What Causes This?

I was at day 10 of a G5 sensor and everything stable in the 90s.

All of a sudden dropped 13 points and 5 minutes later increased 10 points. Then became stable again and two days later still ok. Was sitting on the couch so not compression. What can causes these sudden changes in readings?

I understand that the sensors use an enzyme that is applied to the sensor tip and that the enzyme interacts with components in the interstitial fluid that are analogous with blood glucose and produces an electrical signal useful to the Dexcom algorithm.

As that enzyme gets used up it may cause noise like you describe. Since it happened on day 10 it makes this possibility more likely. Having said that, some sensors can produce great looking lines for far longer. I’m not sure what the magic ingredient is in that situation.

When I start to see that kind of noise, it’s the first indication to me that the sensor is starting to fail, although it can go many days before the data becomes unacceptable.


Thanks Terry. I have not see the word “noise” on Xdrip yet and the sensor is still working well but I will be ready to soak a new sensor as soon as I see “noise” or the readings become off.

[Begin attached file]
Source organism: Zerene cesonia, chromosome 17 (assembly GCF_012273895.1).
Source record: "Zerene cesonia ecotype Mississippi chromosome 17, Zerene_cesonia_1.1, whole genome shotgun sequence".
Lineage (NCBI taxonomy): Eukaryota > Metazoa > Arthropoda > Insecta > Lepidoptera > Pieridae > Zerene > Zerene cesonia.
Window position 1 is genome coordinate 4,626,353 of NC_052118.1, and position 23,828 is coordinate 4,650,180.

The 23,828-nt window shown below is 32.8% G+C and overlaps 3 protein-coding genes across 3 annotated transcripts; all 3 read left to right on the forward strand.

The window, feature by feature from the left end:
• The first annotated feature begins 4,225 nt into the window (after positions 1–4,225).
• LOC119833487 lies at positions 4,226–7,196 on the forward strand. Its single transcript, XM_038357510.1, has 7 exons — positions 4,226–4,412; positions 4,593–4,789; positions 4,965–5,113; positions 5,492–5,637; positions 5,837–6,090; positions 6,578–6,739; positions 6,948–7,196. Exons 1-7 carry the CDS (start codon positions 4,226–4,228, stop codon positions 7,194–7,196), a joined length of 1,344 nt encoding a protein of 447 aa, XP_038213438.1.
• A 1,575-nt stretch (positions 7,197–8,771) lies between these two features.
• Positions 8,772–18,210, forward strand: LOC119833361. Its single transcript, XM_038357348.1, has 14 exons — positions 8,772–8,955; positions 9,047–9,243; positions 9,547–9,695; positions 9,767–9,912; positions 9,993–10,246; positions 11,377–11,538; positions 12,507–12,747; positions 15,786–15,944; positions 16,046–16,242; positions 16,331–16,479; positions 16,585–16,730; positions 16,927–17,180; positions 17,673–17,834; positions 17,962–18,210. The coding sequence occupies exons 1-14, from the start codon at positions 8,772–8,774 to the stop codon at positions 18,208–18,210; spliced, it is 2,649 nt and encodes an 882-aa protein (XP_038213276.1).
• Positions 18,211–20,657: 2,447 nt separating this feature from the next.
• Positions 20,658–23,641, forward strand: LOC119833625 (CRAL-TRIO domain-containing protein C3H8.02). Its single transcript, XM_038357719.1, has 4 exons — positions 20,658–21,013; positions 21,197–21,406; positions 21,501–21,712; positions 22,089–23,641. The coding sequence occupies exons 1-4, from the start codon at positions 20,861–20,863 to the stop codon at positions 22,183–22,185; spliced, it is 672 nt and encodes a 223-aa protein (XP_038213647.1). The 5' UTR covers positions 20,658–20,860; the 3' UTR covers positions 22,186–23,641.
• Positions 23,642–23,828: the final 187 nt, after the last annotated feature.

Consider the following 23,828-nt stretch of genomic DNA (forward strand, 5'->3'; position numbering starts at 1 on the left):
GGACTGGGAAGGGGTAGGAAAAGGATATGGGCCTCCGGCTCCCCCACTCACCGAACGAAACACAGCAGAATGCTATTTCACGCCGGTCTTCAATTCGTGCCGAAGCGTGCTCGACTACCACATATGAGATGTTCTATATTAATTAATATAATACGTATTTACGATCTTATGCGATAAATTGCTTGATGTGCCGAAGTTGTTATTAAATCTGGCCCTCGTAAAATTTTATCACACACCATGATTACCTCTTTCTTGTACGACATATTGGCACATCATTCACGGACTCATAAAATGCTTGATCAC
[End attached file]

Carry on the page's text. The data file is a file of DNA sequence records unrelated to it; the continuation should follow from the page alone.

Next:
Could it possible be that any time blood is not perfectly uniform throughout our body and it could just have been an unusual reading because of this?

Noise sometimes resolves itself. If pushing a G5 well past 7 days, persistent noise is a hint that it’s time to retire it.

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Thanks Dave, I used to think noise was interference but now know it the the sign of a sensor starting to go. This one was cause if concern when it went down thirteen and up 10 but it has lasted three more days and still very good readings. I think I’ll interpret persistent as half an hour.

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Here’s an example of a noisy, yet still useful, line:

Screen Shot 2020-02-15 at 9.45.23 AM

And one without much noise:

Screen Shot 2020-02-15 at 9.45.34 AM

I understand that blood sugar does not make big jumps in the short term. Going up 15 mg/dL in five minutes and then dropping 13 mg/dL five minutes later doesn’t happen naturally. It is an unfaithful recording of events and the general term, noise, is useful here.

I think that blood glucose is never 100% uniform throughout the body, but this is not the cause of the sensor reading jumpiness or noise.


Correct: “noise” isn’t interference. It refers to one or more data points that went in the wrong direction or suddenly moved a large amount–more so that interstitial fluid glucose values would generally move. Noise is very well illustrated by the first graph that Terry4 posted.